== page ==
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Hague Tribunal does not let lawyers visit Mladic for six months

Darko Mladic and lawyers keep demanding that independent medics should be allowed to see the general

BELGRADE, September 8. /TASS/. The International Residual Mechanism for Criminal Tribunals has for the past six months denied permission to lawyers to visit the jailed former Bosnian Serb commander, Ratko Mladic, the general’s son Darko Mladic told TASS in a commentary.

"The problem is the IRMCT does not let him hold consultations with his lawyers due to the coronavirus pandemic. Although he has had no chance to get ready for hearings with his lawyers, the appellate hearings did take place. The family has not visited him since February and the lawyers, since March. The coronavirus pandemic was used to restrict the lawyers’ access. We suggested that the lawyers might put protective suits on, like the medics who treat coronavirus patients, but the idea was turned down. A group of independent medics was not allowed to see him on the same excuse," Mladic Jr. said.

"On the other hand, the hairdresser is allowed to visit him. Also, he is in contact with technical personnel, who help him with the computer. This is absolutely inexplainable to us, why a hairdresser can be let in, while a group of doctors is kept away, contrary to the tribunal’s own rules," the general’s son said.

Poor medical treatment

Ratko Mladic remains in poor condition and his son believes that inadequate medical assistance is largely to blame.

"Regrettably, the general’s health has not improved, although he does not run a temperature any more. Before the appellate hearings he ran a temperature. We were hearing meaningless explanations it was a result of a heatstroke. He had been tested for the coronavirus, but the testing took place six days before he began to run a temperature. The test was part of the preparations for the hearings. We were afraid he might contract the coronavirus when he was taken to the hospital for testing," Darko Mladic said.

"In the past doctors expressed strong criticism over the medical assistance Mladic was getting. Now we are not allowed to see the documents about his health. What we are allowed to see is not documentation at all. The secretariat poses obstructions all along. But even on the basis of this scarce documentation our specialists have arrived at the conclusion that medical assistance is inappropriate, which constitutes a criminal offence by the medics responsible. Apparently, they are afraid and pose obstructions to us, because they are aware how many drawbacks were committed during his treatment."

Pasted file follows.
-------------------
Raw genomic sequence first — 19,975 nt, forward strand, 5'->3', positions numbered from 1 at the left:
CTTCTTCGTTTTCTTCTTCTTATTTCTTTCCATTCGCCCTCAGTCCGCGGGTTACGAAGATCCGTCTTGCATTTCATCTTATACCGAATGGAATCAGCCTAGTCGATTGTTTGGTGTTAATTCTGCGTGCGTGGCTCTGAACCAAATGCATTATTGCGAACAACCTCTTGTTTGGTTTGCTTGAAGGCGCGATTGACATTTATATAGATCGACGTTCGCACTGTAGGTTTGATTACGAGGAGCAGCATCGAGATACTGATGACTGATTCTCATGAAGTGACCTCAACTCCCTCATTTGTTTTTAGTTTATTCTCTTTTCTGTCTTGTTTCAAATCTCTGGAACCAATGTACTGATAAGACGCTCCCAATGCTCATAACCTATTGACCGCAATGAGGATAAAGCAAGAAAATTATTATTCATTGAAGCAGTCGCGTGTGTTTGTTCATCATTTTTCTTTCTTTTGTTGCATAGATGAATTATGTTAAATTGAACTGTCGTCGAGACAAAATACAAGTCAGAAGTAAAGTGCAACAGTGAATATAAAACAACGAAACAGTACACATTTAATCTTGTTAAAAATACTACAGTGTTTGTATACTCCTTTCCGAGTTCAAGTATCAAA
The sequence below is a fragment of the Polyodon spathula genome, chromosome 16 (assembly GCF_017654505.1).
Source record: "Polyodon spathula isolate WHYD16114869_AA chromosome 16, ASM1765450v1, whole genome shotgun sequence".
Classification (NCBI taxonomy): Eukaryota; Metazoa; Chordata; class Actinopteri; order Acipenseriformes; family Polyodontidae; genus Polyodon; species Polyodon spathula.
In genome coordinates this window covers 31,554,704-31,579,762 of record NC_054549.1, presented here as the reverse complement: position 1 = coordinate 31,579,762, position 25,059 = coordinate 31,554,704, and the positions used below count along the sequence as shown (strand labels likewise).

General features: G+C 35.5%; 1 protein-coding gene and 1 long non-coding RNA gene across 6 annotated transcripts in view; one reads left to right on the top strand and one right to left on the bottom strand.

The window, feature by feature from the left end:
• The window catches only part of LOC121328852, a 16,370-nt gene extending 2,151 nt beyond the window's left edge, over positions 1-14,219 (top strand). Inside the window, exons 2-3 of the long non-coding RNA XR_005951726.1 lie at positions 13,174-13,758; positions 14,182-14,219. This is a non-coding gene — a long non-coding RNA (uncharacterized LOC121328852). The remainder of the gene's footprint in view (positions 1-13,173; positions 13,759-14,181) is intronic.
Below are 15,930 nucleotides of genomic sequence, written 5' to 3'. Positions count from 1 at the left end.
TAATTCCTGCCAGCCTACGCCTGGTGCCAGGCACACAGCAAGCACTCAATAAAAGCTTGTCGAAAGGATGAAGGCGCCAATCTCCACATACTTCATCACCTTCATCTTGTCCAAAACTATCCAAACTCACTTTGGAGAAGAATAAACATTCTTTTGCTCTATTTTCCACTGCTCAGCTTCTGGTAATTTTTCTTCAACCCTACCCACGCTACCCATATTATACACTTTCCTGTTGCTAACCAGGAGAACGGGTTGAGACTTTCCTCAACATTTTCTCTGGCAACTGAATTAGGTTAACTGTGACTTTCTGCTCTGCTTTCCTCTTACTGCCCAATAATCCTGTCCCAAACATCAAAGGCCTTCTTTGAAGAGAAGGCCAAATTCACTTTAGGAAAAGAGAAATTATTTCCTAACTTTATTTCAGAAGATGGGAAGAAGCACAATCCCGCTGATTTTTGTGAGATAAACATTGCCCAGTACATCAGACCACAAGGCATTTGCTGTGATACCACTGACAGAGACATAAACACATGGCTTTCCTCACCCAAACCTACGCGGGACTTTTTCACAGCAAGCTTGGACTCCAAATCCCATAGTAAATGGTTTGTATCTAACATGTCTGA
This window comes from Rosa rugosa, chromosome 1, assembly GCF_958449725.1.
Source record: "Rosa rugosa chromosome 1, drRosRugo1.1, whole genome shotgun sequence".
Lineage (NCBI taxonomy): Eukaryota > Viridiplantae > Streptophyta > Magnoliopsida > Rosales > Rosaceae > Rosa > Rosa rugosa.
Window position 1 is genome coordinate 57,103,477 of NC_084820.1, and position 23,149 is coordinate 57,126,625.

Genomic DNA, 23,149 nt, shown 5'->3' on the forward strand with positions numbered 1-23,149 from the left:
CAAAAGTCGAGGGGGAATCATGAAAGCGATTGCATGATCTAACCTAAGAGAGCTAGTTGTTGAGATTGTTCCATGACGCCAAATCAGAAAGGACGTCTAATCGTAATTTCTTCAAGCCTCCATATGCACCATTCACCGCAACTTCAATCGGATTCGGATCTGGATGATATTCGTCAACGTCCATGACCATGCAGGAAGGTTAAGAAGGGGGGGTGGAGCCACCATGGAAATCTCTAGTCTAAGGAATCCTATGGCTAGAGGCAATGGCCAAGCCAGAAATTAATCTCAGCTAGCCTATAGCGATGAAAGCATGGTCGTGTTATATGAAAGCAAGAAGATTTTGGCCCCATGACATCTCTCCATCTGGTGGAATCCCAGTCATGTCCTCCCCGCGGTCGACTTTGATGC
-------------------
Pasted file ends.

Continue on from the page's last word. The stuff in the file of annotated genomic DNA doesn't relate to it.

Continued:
Court hearing

Darko Mladic and lawyers keep demanding that independent medics should be allowed to see the general. In their opinion the appellate hearings did not match the standards, but the prosecution interprets the situation differently. Mladic Jr. believes that judges were under pressure, because the hearings, originally scheduled for June, were postponed till August due to the epidemiological situation. In August, the coronavirus situation turned still worse, but the hearings did take place anyway. "In fact, the judges are now writing the final sentence, for which they will need 9-12 months," he explained.

Sentence and appeal

General Ratko Mladic, a former Bosnian Serb commander, on November 22, 2017 was sentenced by the International Criminal Tribunal for the Former Yugoslavia to life imprisonment for genocide, crimes against humanity and violations of the laws and customs of war. He had spent 16 years in hiding until his arrest in Serbia in May 2011 and subsequent extradition to the Hague. The hearings on the Mladic case lasted 530 days, during which time testimonies by 377 witnesses were heard and nearly 10,000 pieces of material evidence presented.

In March, 2018 Mladic’s lawyers filed an appeal at the International Residual Mechanism for Criminal Tribunals. The appellate hearings took place in the Hague on August 25-26. The defense demanded correction of the mistakes committed during the trial and Mladic’s acquittal on all ten counts. As an alternative, the lawyers proposed a retrial.

While in custody Mladic suffered three brain strokes and a heart attack. The defense lawyers and his son believe that in prison he was denied proper medical assistance.